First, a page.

In the UDC, we used an asterisk (*) in the pattern to capture the user’s input. This symbol, in AIML, is known as a wildcard.
Wildcards are used to capture many inputs using only a single category.
* symbol is able to capture 1 or more words in the user input.
This pattern would match all of the following inputs:
This pattern would NOT match the word “Hello” by itself, because there must be at least one word captured by the
* to form a match.
^ symbol is also a wildcard, however, it can capture 0 or more words.
** ** This pattern would match all of the following inputs:
What if both
HELLO * and
HELLO ^ exist? Which one will form a match?
Wildcards are ranked in order of priority, so that certain patterns will take precedence over others.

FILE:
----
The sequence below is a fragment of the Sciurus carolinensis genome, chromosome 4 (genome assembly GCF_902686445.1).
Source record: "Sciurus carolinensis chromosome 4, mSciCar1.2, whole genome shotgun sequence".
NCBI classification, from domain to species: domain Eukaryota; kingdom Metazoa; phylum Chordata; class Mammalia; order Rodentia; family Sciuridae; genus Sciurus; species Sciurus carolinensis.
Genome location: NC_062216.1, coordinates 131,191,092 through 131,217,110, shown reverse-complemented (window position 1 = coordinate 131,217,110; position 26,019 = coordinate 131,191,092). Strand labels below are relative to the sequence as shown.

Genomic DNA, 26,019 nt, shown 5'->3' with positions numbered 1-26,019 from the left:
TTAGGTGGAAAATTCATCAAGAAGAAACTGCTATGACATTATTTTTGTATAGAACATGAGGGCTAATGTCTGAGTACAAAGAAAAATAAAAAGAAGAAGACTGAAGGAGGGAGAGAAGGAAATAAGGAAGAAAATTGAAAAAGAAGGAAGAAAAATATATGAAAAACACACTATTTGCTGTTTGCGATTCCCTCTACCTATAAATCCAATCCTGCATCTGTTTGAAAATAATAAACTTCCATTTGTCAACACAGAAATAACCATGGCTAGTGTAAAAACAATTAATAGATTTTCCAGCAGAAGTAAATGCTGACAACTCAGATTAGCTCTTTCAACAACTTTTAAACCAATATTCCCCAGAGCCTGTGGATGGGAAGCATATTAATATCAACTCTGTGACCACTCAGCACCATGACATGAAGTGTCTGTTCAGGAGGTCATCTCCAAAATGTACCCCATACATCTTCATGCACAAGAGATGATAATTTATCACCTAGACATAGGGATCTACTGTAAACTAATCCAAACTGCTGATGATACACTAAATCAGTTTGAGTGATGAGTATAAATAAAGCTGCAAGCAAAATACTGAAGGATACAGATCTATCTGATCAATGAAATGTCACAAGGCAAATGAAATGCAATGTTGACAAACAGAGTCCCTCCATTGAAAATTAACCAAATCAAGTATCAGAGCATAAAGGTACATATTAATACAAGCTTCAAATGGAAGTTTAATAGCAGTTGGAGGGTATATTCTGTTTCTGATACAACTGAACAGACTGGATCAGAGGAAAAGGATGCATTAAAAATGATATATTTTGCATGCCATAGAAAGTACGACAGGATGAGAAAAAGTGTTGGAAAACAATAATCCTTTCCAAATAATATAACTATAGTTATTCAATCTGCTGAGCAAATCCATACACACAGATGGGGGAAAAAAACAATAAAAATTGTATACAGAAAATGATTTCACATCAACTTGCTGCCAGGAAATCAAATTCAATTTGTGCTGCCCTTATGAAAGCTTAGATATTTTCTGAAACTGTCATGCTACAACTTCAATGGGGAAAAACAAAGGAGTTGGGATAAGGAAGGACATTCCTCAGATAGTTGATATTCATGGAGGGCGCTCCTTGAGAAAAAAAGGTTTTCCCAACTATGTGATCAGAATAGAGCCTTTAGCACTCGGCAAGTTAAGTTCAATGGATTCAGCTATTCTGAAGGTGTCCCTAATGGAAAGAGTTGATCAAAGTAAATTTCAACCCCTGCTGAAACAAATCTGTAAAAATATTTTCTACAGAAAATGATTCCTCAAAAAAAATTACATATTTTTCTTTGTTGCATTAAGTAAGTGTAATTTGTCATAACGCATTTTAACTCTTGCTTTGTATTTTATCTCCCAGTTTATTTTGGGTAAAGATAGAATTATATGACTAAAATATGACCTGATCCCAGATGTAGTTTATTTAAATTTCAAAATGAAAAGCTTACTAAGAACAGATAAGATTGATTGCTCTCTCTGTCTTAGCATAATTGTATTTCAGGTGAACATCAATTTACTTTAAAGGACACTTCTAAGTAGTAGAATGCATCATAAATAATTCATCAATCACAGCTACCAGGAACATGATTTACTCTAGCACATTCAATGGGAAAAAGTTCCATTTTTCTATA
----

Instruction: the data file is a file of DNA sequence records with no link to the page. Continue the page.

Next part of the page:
The ^ has a higher priority, so if the input is “Hello there”, then
HELLO ^ would be matched first.
If a pattern forms an exact match with the input, the exact match category will take precedence over any containing the
* wildcards that it could potentially match.
So, if the input is “Hello there”, and the pattern
HELLO THERE exists, it will match before the other wildcard patterns
HELLO ^ and
There are two other wildcards,
#. These wildcards take the highest priority when matching.
Even if the input forms an exact match with a pattern, the match can be overridden by a pattern containing one of these wildcards.
If the input is “Hello there”, the pattern above will form a match even if
<pattern>HELLO THERE</pattern> has been defined.
_ wildcard is a “1 or more” wildcard, like
# wildcard is a “0 or more” wildcard, like
The graphic below shows the matching priority for all four wildcards, along with a pattern that contains an exact match: